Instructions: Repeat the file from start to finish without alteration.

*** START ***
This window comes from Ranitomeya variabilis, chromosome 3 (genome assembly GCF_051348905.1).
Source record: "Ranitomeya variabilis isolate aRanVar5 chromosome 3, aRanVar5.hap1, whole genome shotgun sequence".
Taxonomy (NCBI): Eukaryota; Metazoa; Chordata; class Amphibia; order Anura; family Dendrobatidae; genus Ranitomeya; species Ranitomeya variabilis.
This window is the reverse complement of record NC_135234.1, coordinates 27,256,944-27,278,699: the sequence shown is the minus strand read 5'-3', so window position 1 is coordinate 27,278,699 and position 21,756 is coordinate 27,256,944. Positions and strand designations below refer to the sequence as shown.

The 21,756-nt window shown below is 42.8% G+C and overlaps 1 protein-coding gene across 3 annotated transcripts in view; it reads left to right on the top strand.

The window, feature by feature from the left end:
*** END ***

This window comes from Ranitomeya variabilis, chromosome 3 (genome assembly GCF_051348905.1).
Source record: "Ranitomeya variabilis isolate aRanVar5 chromosome 3, aRanVar5.hap1, whole genome shotgun sequence".
Taxonomy (NCBI): Eukaryota; Metazoa; Chordata; class Amphibia; order Anura; family Dendrobatidae; genus Ranitomeya; species Ranitomeya variabilis.
This window is the reverse complement of record NC_135234.1, coordinates 27,256,944-27,278,699: the sequence shown is the minus strand read 5'-3', so window position 1 is coordinate 27,278,699 and position 21,756 is coordinate 27,256,944. Positions and strand designations below refer to the sequence as shown.

The 21,756-nt window shown below is 42.8% G+C and overlaps 1 protein-coding gene across 3 annotated transcripts in view; it reads left to right on the top strand.

The window, feature by feature from the left end: